Koloa man gets probation

LIHU‘E — A Koloa man was sentenced to probation Wednesday for a case involving kidnapping and other charges related to violating restraining orders.

Bernaldo Bidal Duarte Jr., 50, was sentenced Wednesday in 5th Circuit Court to five years’ probation for kidnapping, unauthorized control of a vehicle, violating protective orders, terroristic threats, family abuse and resisting arrest. He will serve the maximum 18 months in jail for a class B felony sentencing.

Duarte has served 13 months at Kaua‘i Community Correctional Center awaiting trial on four cases and will get credit for time served. This is his first felony conviction.

Judge Kathleen Watanabe of the 5th Circuit listened to very different sentencing recommendations from defense counsel and the prosecution.

Deputy public defender Christian Enright described Duarte as a candidate for Hawai‘i Opportunity Probation with Enforcement, or HOPE, a probation program for serious offenders with a “higher level of accountability.” He said HOPE offers needed programs and supervision. HOPE offenders are closely monitored and supervised. A violation leads to an arrest and review for possible re-sentencing.

County Deputy Prosecuting Attorney Lisa Arin argued for consecutive sentencing for a total of 15 years in combination with all the charges.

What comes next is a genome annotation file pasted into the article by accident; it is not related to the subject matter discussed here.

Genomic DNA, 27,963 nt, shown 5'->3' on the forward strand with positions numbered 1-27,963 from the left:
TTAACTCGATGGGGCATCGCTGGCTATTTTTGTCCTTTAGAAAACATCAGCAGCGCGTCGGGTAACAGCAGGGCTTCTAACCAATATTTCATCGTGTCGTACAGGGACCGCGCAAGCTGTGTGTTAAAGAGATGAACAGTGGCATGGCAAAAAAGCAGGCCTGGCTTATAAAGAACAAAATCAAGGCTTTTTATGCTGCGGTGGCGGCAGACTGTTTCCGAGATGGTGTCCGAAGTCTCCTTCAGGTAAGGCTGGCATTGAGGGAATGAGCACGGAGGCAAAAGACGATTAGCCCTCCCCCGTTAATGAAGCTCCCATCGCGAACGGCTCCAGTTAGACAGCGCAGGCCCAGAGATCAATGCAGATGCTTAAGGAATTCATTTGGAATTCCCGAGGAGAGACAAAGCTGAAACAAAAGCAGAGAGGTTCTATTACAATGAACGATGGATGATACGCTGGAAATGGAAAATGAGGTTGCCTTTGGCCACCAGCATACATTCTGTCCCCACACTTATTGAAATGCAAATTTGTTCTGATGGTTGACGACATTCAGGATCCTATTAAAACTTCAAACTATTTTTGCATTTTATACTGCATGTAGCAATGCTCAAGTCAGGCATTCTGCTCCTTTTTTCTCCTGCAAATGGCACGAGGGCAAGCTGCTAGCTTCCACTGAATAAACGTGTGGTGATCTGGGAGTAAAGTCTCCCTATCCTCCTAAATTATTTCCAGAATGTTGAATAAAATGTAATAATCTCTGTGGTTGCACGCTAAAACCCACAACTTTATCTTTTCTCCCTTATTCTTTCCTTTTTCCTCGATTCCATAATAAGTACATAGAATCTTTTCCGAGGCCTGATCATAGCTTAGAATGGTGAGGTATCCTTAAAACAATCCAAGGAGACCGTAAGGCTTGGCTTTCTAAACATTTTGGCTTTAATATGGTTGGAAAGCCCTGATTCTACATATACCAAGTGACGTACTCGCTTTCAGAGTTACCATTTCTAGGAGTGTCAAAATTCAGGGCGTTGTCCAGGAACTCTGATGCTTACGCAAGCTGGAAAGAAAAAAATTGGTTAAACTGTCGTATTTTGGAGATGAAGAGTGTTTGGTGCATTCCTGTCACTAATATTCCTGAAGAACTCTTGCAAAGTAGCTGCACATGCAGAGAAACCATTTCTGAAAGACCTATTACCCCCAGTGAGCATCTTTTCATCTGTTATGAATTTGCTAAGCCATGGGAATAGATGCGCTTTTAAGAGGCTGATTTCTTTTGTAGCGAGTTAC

Arin read a letter from Duarte’s ex-wife who was in court. She asked for the maximum sentence and said she feared for herself and her daughter.

In the letter read by Arin, the woman described escaping from her kidnapping while in route to a cane field where she said she expected to die. In his sentencing statement, Duarte turned around and apologized to his ex-wife, saying he would not attempt to violate the restraining order again. He also apologized to the Kaua‘i Police Department for placing officers in danger.

Watanabe said there were two disparate positions in this case and that the law does not offer the court discretion she preferred. She questioned attorneys on likely outcomes before ruling on probation or prison.

After pleading guilty to charges that are not in dispute, Enright said he did not agree with additional testimony that cannot be cross-examined. He said Duarte is fighting mental illness and that probation is appropriate given his record, remorse and need for treatment.

Arin argued that repeated violations and disrespect for law enforcement indicate that Duarte is a threat to the victims and the community. She said the parole board would determine the conditions of a possible early release.


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